Business

As Abe hosts Putin, Japanese companies look cautiously to Russia

by Noriyuki Suzuki

Kyodo

The deepening of bilateral ties between Japan and Russia is expected to expand the list of Japanese companies looking for business opportunities in Russia, which despite being a neighbor, has not necessarily been an easy place to do business.

Trading houses have been major players in resource-rich Russia, viewed as a huge and promising market with a population of 140 million. The firms have taken part in energy-related projects involving oil, coal and natural gas.

As Prime Minister Shinzo Abe and Russian President Vladimir Putin aim to deepen economic ties, corporate officials say that stable bilateral relations and an investment-friendly environment are needed to expand their businesses.

“We are looking at developments regarding Russia with great interest,” said an official with JGC Corp., an engineering firm that has strength in resource development.

“If Japan’s relations with Russia improve … we may see more resource development projects in the Far East region,” the official said.

Japan and Russia are focusing on eight areas of cooperation as proposed earlier this year by Abe.

The list goes beyond energy to include health care and small and midsize companies at a time when Japan is promoting exports of medical equipment and services overseas.

Hiroshige Seko, minister of economy, trade and industry, has expressed hope that Japan’s medical services will be of help, noting that Russia faces the challenge of increasing its average life expectancy.

“We hope to move the cooperation plan forward so that it can be win-win for Japan and Russia,” the METI chief said prior to the first day of talks between the leaders on Thursday.

Even before Abe made his economic cooperation proposal, Hokuto Social Medical Corp. in Hokkaido started running a medical image analysis center in Vladivostok in 2013 with the goal of providing medical services overseas.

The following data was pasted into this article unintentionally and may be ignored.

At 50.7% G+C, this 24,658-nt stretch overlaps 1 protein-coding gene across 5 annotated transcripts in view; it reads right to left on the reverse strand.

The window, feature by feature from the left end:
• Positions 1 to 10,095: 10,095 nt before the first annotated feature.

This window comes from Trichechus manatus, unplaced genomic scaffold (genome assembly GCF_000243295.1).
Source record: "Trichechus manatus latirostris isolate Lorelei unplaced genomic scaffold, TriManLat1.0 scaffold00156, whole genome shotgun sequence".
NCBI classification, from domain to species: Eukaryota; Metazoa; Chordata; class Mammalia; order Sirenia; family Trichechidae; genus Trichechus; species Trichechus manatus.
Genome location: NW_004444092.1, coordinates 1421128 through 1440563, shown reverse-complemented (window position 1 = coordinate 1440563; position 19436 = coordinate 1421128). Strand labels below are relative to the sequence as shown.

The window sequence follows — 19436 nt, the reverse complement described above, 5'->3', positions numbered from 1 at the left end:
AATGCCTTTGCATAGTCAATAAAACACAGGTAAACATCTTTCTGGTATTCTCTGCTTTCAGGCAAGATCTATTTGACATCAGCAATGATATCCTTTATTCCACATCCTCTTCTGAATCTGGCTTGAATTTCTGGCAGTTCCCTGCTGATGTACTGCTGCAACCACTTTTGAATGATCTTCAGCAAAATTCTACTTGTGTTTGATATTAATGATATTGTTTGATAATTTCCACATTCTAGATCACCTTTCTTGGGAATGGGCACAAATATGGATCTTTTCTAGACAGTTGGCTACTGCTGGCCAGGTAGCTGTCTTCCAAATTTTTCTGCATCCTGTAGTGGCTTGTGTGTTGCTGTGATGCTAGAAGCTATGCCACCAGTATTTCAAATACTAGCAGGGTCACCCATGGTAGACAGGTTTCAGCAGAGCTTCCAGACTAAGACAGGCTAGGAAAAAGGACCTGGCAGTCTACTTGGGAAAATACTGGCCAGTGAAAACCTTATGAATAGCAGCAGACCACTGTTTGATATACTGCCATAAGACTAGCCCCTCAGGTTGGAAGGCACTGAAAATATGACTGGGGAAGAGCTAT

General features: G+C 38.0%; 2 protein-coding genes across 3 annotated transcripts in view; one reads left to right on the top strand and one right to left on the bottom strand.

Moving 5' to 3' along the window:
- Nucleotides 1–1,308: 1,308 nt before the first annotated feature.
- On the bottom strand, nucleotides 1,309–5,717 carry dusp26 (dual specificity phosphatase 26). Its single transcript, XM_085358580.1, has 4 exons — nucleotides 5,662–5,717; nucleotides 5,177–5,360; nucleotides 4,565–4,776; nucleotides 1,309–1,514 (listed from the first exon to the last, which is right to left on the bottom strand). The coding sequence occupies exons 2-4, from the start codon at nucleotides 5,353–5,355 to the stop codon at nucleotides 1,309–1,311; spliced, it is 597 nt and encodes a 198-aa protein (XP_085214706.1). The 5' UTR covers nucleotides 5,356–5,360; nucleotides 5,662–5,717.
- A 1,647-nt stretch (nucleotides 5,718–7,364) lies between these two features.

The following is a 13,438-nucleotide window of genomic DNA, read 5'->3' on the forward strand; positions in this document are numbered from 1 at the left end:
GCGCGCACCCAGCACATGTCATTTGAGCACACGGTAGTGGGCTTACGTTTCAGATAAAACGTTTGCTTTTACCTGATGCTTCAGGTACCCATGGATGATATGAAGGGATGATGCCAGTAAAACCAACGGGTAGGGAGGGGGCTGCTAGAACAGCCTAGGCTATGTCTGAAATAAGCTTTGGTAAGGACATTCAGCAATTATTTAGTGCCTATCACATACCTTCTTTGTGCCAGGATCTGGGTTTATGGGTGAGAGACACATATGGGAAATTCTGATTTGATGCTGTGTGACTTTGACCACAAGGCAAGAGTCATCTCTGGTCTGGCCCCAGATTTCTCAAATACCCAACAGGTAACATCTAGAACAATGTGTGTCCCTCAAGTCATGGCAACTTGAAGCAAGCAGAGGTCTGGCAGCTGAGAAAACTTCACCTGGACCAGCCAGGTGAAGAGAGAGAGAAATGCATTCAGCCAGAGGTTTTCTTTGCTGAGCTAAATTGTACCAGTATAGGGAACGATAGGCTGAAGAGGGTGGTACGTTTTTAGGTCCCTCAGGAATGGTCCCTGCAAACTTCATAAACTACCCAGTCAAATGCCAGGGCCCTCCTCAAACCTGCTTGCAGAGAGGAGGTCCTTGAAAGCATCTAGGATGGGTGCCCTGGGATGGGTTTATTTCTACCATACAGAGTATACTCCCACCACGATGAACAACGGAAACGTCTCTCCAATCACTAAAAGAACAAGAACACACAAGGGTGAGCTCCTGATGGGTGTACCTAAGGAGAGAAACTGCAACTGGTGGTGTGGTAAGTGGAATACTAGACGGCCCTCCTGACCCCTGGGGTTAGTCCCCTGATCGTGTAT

Hokuto Social Medical is now exploring the possibility of starting a rehabilitation business in Vladivostok with JGC.

Masao Oshima, a section chief overseeing Hokuto’s Russian business, expressed hope for deregulation in Russia so medical equipment and pharmaceutical products approved in Japan can be used there, while acknowledging that there will be a “high hurdle.”

Oshima said the number of visitors to the Vladivostok facility has been on the rise, but more work is required to ensure early detection of disease and treatment in Russia.

In a recent survey of around 80 Japanese companies operating in Russia by the Japan External Trade Organization, more than half said they hope to expand their businesses. Some 62 percent responded that they are “interested” in Abe’s business cooperation plan.

Still, some company officials said they have yet to gain full confidence in the future of Japan-Russia relations, given the ongoing territorial row. They also cited complicated and lengthy procedures to gain approval from Russian authorities and legal issues as difficulties in doing business in Russia.

There are also concerns that economic cooperation will be of secondary importance, as the Japanese government is more focused on the return of the four Russian-held islands claimed by Japan off Hokkaido.

“Russia may be a big market … but U.S. and European sanctions are in place (since Russia’s annexation of Crimea) so we need to keep that in mind when we do business,” an official of a major Japanese company said.

“Political developments in Russia, including its relations with the incoming U.S. administration, and whether there will be any backing from the Japanese government in financing are important factors,” the official added.